Mosin Nagant M44
A shorter carbine version of the longer Mosin Nagant 91/30. Unlike the earlier carbine model, the M38, the M44 has a side-folding non-removable spike bayonet. This feature would later become integrated with the SKS, albeit as an under-folding bayonet. The M44 gets it’s designation from the year it entered service, 1944, but there were some produced in 1943, which are generally more collectable and cost a bit more.
Red Army Rifles The semi-auto SVT-40 and the bolt-action Mosin Nagant 91/30. Both rifles are chambered in 7.62x54R, a cartridge that is still in use with the Russian military, in spite being over 120+ years old. The SVT-40 was an unsuccessful attempt to replace the Mosin but proved to be too complicated for the mostly illiterate peasant soldiers. The Finns and Germans however found the rifle to be effective and used it against the Soviets whenever a captured example could be had (if there was enough ammo for it anyway).
Surplus snipers… The Soviet’s sniper rifles of WWII; the Mosin Nagant 91/30 and the SVT-40. In spite the SVT being more adavanced, with a higher capacity and quick follow up shots, it lacked the accuracy found in the Mosin. The Mosin can still be encountered on the battlefields of the Middle East, but you rarely see SVT-40’s in modern conflicts.
Soviet Anti-Air Interesting photo, more than likely propaganda, but not sure what it depicts. All of those Mosin Nagant 91/30’s have the PU optic, setup for sniper work but it seems like they’re all observing a low flying aircraft. There is a similar photo in this context from the Vietnam War.
Custom Mosin Nagant 91/30
Since Mosin Nagant rifles are so cheap and plentiful, they often become the first project rifles of “garage gunsmiths”. As odd looking as this stock /chassis system is, I do have to praise the fact that it doesn’t modify the rifle permanently. You just remove the barreled action from the original stock and drop it into the custom. The cheek weld looks uncomfortable with that high scope mount. I’ve stated it before but I’m a purist for the most part when it comes to surplus stuff.
PPSh-41 One of the most successful sub-machine guns ever produced, it earned several nicknames; ranging from “The Burp Gun” or “Papasha”. The invading Germans during WWII would capture and use the PPSh-41 in urban combat zones since their long and slow K98’s were ill-suited for the job.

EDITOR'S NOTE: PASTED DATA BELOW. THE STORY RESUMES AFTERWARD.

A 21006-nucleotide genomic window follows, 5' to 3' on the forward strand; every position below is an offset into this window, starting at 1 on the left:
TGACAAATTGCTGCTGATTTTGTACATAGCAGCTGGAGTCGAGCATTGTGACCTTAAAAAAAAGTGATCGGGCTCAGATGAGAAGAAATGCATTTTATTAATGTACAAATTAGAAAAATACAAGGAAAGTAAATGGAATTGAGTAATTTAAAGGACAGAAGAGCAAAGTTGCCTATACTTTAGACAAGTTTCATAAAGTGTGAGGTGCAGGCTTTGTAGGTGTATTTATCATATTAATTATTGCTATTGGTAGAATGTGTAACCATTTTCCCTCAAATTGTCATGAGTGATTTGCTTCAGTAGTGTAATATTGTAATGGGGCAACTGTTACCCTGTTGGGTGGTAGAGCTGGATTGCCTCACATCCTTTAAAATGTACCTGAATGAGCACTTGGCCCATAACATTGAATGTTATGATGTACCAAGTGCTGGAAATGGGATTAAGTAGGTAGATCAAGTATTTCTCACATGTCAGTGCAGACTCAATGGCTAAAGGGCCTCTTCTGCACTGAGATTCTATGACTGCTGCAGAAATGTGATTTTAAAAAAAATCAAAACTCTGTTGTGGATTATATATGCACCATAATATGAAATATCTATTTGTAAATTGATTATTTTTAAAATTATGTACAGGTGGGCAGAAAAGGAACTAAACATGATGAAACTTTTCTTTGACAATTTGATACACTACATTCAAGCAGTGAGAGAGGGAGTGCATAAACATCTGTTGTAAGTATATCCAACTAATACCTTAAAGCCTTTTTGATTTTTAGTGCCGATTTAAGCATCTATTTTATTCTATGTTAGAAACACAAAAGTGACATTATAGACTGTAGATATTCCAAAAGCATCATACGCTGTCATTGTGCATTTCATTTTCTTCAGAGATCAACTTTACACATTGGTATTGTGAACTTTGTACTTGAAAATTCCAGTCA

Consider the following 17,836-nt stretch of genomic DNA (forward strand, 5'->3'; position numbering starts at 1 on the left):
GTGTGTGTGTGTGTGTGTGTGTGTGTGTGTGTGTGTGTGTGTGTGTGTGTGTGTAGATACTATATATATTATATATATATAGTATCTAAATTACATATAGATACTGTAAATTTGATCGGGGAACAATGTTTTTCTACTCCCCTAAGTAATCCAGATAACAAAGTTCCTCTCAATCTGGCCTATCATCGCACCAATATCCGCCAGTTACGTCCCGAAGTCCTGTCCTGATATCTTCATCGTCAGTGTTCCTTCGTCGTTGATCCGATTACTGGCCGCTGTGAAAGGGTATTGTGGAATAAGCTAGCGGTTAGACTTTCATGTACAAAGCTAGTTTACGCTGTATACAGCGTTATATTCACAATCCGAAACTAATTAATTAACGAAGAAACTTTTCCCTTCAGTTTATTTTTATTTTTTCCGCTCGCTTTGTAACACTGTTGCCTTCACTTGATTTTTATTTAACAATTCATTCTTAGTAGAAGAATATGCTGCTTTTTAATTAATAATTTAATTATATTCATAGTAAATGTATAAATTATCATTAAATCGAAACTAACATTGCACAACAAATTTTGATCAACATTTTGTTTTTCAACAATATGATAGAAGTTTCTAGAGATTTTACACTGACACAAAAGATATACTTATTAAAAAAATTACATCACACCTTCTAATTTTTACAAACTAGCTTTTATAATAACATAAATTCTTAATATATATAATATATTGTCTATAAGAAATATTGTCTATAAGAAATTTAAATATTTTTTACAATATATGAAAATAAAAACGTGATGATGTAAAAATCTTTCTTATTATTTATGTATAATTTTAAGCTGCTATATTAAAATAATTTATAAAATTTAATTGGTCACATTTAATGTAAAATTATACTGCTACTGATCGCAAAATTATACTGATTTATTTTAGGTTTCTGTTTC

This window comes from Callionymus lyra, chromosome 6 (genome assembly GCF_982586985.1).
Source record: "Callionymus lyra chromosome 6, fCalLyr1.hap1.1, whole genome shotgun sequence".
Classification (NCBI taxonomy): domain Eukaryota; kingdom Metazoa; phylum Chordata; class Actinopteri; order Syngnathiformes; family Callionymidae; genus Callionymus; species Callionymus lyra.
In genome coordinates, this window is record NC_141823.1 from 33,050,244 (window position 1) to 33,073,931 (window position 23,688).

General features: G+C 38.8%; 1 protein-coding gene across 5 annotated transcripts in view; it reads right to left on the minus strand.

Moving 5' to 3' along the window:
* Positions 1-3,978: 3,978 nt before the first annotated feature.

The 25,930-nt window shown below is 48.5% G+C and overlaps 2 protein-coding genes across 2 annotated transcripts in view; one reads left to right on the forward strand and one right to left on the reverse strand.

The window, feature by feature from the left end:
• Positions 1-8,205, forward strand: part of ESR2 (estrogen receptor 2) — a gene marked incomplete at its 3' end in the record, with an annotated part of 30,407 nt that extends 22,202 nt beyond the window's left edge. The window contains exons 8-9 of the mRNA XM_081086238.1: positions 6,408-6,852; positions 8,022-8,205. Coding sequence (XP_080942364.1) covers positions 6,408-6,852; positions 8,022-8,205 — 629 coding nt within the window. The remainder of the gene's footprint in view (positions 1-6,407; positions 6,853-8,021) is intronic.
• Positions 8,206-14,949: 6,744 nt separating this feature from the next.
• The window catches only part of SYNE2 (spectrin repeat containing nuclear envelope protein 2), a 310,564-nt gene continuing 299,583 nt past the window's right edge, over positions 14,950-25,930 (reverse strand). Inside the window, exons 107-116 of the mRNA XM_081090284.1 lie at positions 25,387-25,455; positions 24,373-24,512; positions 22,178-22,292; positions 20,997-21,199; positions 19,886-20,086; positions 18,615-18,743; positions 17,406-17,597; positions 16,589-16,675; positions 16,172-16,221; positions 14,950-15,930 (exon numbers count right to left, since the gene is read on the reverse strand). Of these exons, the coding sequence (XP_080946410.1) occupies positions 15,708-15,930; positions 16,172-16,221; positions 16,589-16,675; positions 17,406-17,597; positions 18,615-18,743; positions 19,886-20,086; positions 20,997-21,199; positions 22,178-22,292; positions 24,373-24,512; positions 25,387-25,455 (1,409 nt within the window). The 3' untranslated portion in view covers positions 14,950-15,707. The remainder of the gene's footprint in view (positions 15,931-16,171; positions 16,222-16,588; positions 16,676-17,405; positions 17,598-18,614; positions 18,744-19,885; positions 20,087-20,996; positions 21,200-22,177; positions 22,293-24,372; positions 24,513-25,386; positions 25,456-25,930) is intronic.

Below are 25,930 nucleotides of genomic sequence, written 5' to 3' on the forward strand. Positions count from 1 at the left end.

Russian GP-7 Older Russian gas mask that you can still find easily on the surplus market or eBay. They sometimes get mislabeled as GP-5 or PMK when online at shops or auctions. The PMK is almost identical to the GP-7V but it has triangular shaped lenses, whereas the GP-7V is circular.
Soviet Anti-Air… Probably a staged photo for propaganda purpose courtesy of “Uncle Joseph”. Soviet soldiers take aim at the sky with PPSh-41’s, a captured Nazi MG34. The soldier farthest to the left looks like he has an MP40 though.
I got your back… A pair of Soviet soldiers taking aim from a demolished position. Note that the soldier in the foreground has a scope SVT-40. It performed poorly as a sniper rifle in comparison to the Mosin Nagant 91/30. Soldier in the background has a shorter Mosin Nagant, looks like an M38 since there is no side-folding bayonet like the M44. Photo is grainy, it could be an M44, it’s just that the bayonet is obscured in color.
Nagant M1895 The Soviet Union’s standard sidearm for many years in spite the arrival of the Tokarev. Note that it has a smooth cylinder. This is a clear indication that this particular Nagant has the aftermarket .32 ACP conversion. It allows you to use cheap, readily available ammo, but it isn’t a simple drop-in conversion; requires a fair amount of fitting to be reliable.
Draw… What looks like a German and Soviet soldier encountering each other in a trench and about to open fire. Very odd that there was a photographer here. I want to say it’s from a movie but I don’t recognize this scene from anything. The German has a PPSh-41 while the Soviet has the PPS. I thought maybe the Soviet had a PPSh-41 also but with a stick magazine but that more pronounced curve under the barrel and ahead of the magazine well is more PPS. Note that another soldier’s boot heel on the right hand side of the photo…very odd.
DShK Russia’s old heavy machine gun dating back to WWII. Replaced by more modern designs like the NSV and Kord. The one pictured has a reproduction Russian tripod. A Czech tripod was sold in the U.S for a short time as well. That set-up I believe tips the scale at around 150 lbs or so. Absolutely beautiful machine gun…I’m somewhat annoyed I’m just $1,500 short of buying mine yet I have my eye on some guns in the Rock Island Auction this Saturday.
Soviets… (A nice little collection of Soviet firearms. You have two Mosin Nagant 91/30’s, a Tokarev TT-33 and the Nagant M1895. Note that while the two Mosin Nagant’s look similar, one is a early hex receiver, the other a round. Also note that the hex receiver rifle has brass upper handguard bands.)
Defeat… (Soviet soldiers standing together as they present the military banners of the defeated Nazis. Note the first soldier and the lack of the banner. That one belongs to the infamous 1st SS Division Liebstandarte Adolf Hitler. The banner was never found or captured; whereabouts are unknown or possibly it was destroyed during the battle for Berlin. There are some theories that it was saved and preserved by the Nazi insurgency group known as Werwolf; German for Werewolf.)